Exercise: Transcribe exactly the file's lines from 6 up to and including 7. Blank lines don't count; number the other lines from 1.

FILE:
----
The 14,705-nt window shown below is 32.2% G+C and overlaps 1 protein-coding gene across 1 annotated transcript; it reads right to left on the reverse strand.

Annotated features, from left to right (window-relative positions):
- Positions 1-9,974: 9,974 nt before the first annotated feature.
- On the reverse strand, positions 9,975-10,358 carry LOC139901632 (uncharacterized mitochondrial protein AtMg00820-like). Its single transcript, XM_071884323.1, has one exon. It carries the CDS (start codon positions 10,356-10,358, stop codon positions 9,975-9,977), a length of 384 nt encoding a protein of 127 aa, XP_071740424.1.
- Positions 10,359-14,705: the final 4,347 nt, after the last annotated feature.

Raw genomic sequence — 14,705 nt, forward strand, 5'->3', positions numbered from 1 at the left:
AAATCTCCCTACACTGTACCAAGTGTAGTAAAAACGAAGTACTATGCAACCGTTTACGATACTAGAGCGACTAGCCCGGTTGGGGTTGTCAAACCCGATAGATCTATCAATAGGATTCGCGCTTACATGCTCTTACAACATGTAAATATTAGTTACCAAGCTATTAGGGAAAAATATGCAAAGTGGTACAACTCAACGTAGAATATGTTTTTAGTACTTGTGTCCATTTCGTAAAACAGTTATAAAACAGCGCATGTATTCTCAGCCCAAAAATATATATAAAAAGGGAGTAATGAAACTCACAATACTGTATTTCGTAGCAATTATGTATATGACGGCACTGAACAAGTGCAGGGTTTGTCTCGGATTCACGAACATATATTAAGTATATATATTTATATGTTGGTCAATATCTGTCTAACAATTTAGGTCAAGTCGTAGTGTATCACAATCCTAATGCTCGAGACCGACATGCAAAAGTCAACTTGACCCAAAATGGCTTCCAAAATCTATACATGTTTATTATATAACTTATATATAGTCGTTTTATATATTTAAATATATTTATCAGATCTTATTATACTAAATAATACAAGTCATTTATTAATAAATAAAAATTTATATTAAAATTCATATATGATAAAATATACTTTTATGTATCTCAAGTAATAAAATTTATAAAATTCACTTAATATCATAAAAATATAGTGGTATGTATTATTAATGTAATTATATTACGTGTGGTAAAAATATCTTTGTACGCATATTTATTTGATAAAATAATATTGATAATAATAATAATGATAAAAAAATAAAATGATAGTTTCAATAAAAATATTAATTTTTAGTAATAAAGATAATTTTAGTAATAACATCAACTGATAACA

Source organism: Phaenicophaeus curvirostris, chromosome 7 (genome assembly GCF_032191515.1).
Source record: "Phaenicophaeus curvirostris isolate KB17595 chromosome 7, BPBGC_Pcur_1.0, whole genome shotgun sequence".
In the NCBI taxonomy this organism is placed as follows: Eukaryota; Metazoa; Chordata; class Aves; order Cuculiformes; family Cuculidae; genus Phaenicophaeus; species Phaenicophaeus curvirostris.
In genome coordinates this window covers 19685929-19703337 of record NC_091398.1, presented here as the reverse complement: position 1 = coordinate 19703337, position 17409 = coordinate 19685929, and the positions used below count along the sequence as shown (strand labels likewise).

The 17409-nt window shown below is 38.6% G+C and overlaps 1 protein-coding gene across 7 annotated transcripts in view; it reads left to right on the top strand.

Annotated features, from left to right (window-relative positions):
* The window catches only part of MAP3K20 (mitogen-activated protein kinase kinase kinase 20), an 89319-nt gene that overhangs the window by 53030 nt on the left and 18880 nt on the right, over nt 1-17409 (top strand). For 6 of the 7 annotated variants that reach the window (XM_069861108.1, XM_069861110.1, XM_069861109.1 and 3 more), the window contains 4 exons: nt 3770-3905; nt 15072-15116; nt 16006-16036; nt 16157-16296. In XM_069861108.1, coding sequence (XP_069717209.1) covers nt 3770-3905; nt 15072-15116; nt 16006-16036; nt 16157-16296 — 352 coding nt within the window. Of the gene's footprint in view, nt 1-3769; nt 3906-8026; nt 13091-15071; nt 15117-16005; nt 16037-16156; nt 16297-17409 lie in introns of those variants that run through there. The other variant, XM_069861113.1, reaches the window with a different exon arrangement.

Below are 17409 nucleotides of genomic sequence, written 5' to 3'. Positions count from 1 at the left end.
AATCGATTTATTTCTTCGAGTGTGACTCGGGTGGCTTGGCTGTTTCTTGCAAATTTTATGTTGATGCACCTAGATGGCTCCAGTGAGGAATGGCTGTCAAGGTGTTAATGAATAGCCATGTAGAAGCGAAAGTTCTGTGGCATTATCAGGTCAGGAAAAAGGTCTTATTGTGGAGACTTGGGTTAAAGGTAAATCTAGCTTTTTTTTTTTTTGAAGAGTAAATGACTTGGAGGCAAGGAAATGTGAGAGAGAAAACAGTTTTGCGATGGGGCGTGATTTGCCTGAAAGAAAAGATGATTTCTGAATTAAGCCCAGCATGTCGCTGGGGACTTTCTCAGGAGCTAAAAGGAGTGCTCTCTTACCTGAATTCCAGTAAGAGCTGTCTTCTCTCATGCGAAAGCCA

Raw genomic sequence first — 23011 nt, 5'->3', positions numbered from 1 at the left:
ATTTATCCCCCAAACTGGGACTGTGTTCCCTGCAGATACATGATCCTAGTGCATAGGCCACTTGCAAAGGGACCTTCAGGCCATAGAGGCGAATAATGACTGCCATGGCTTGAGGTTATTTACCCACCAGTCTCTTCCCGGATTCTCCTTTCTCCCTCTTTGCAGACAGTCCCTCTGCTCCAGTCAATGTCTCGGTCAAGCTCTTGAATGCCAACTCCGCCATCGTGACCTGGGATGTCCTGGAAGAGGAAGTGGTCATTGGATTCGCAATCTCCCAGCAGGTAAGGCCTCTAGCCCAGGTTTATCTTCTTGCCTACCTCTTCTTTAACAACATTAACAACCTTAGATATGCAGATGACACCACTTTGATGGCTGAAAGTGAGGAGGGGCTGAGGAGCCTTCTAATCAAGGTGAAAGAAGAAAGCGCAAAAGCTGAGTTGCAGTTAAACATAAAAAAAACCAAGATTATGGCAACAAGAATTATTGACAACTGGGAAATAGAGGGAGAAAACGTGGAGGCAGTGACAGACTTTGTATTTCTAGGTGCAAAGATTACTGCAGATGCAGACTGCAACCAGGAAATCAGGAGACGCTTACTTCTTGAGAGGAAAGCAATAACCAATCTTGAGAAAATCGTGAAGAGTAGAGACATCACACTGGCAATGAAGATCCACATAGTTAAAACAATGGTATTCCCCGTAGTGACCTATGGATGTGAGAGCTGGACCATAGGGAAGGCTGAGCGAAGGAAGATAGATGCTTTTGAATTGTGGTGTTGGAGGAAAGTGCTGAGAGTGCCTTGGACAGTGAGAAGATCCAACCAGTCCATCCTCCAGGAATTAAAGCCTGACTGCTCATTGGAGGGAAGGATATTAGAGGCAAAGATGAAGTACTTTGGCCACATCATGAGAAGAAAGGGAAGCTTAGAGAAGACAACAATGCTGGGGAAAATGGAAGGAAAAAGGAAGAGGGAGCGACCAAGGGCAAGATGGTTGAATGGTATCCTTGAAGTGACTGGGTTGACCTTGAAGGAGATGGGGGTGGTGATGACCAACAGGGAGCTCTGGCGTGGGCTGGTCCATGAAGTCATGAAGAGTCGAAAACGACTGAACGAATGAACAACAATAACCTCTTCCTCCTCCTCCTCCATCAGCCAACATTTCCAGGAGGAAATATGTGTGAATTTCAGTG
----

Raw genomic sequence — 14,705 nt, forward strand, 5'->3', positions numbered from 1 at the left:
AAATCTCCCTACACTGTACCAAGTGTAGTAAAAACGAAGTACTATGCAACCGTTTACGATACTAGAGCGACTAGCCCGGTTGGGGTTGTCAAACCCGATAGATCTATCAATAGGATTCGCGCTTACATGCTCTTACAACATGTAAATATTAGTTACCAAGCTATTAGGGAAAAATATGCAAAGTGGTACAACTCAACGTAGAATATGTTTTTAGTACTTGTGTCCATTTCGTAAAACAGTTATAAAACAGCGCATGTATTCTCAGCCCAAAAATATATATAAAAAGGGAGTAATGAAACTCACAATACTGTATTTCGTAGCAATTATGTATATGACGGCACTGAACAAGTGCAGGGTTTGTCTCGGATTCACGAACATATATTAAGTATATATATTTATATGTTGGTCAATATCTGTCTAACAATTTAGGTCAAGTCGTAGTGTATCACAATCCTAATGCTCGAGACCGACATGCAAAAGTCAACTTGACCCAAAATGGCTTCCAAAATCTATACATGTTTATTATATAACTTATATATAGTCGTTTTATATATTTAAATATATTTATCAGATCTTATTATACTAAATAATACAAGTCATTTATTAATAAATAAAAATTTATATTAAAATTCATATATGATAAAATATACTTTTATGTATCTCAAGTAATAAAATTTATAAAATTCACTTAATATCATAAAAATATAGTGGTATGTATTATTAATGTAATTATATTACGTGTGGTAAAAATATCTTTGTACGCATATTTATTTGATAAAATAATATTGATAATAATAATAATGATAAAAAAATAAAATGATAGTTTCAATAAAAATATTAATTTTTAGTAATAAAGATAATTTTAGTAATAACATCAACTGATAACA